As part of their continued effort to establish the direction of the agency and identify ways the UTA can better serve the public, members of the UTA Board of Trustees recently wrapped a two-day workshop where they discussed key items including making UTA’s system more intuitive, developing partnerships with other organizations to promote transit, and understanding emerging technologies and how they might impact transportation in the future.
During the workshop, trustees talked about improving customer wayfinding and information on the system to make it easier for people to use transit and navigate the surrounding area. “Many systems are more intuitive than ours,” said Trustee Necia Christensen. “We need to continue our efforts to provide information at our stations and at stops to help riders feel more secure using the system. We’ve done some things, but we need to do more.”
Also discussed was the necessity for UTA to partner with local and state government to be a part of the regional transportation system that will be needed in response to the projected population growth. “We need to align ourselves with everyone in the growth discussion,” said Trustee Sherrie Hall Everett. “We need to continue to integrate ourselves with all other transportation options and show systemwide we have a clear vision of where we are going.”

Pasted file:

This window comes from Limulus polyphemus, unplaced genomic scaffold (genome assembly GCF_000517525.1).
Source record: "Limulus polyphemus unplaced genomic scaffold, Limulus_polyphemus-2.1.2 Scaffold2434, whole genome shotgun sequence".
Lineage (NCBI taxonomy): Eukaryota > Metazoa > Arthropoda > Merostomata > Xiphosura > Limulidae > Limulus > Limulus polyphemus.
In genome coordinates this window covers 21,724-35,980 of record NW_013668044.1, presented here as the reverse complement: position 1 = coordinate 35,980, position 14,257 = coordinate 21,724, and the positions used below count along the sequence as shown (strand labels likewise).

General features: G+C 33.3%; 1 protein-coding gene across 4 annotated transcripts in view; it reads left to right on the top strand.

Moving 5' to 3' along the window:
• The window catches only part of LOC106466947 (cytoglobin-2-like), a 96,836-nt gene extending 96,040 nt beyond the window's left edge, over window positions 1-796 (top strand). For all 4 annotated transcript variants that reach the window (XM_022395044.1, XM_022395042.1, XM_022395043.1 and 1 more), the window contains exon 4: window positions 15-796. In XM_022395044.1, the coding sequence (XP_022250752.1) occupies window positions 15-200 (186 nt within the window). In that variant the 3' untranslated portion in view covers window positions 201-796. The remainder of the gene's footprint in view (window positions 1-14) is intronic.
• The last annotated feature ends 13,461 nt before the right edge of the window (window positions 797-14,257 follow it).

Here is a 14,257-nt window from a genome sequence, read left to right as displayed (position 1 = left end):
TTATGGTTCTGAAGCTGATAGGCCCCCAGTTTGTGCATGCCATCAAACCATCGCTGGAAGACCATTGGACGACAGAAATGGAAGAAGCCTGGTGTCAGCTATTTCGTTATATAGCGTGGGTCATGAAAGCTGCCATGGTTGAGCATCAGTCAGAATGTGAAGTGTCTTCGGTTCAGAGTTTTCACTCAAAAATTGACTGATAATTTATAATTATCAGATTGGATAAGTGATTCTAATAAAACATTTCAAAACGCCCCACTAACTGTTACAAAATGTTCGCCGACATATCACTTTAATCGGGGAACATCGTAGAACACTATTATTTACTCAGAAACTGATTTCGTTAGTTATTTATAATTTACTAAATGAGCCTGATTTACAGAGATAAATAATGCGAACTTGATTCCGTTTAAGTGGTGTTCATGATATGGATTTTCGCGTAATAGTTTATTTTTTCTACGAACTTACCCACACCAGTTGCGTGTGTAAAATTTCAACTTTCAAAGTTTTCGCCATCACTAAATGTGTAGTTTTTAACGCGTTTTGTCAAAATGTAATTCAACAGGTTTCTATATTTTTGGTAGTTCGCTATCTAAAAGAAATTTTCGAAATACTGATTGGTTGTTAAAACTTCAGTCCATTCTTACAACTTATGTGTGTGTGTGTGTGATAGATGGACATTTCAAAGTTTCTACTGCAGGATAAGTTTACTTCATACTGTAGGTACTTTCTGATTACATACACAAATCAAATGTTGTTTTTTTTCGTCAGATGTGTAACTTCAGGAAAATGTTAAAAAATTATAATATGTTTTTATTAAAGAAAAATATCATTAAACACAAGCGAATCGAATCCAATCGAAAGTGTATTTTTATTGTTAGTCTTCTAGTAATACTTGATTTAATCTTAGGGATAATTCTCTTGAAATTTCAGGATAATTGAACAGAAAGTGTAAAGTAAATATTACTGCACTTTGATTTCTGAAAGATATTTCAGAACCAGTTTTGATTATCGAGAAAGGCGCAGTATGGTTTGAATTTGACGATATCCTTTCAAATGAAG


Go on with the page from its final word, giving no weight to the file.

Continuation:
Trustee Greg Bell agreed. “We need to really integrate the agency with local communities and focus on their needs and do the best we can to fulfill those needs,” he said. “We need to look at all the things taking place in the community including key development projects, business relocation and growth patterns. We need to position the agency as a leader and strategic partner in regional projects. With growth, there will be coming traffic problems, and UTA can be a big part of the transportation solution.”
Trustees also indicated UTA needs to be part of the technology community. “We should be working with the tech community to help us forecast what’s on the horizon and have them assist us in developing appropriate public policy,” said Everett. “We need to understand what may be emerging in the transportation industry and be ready for it.”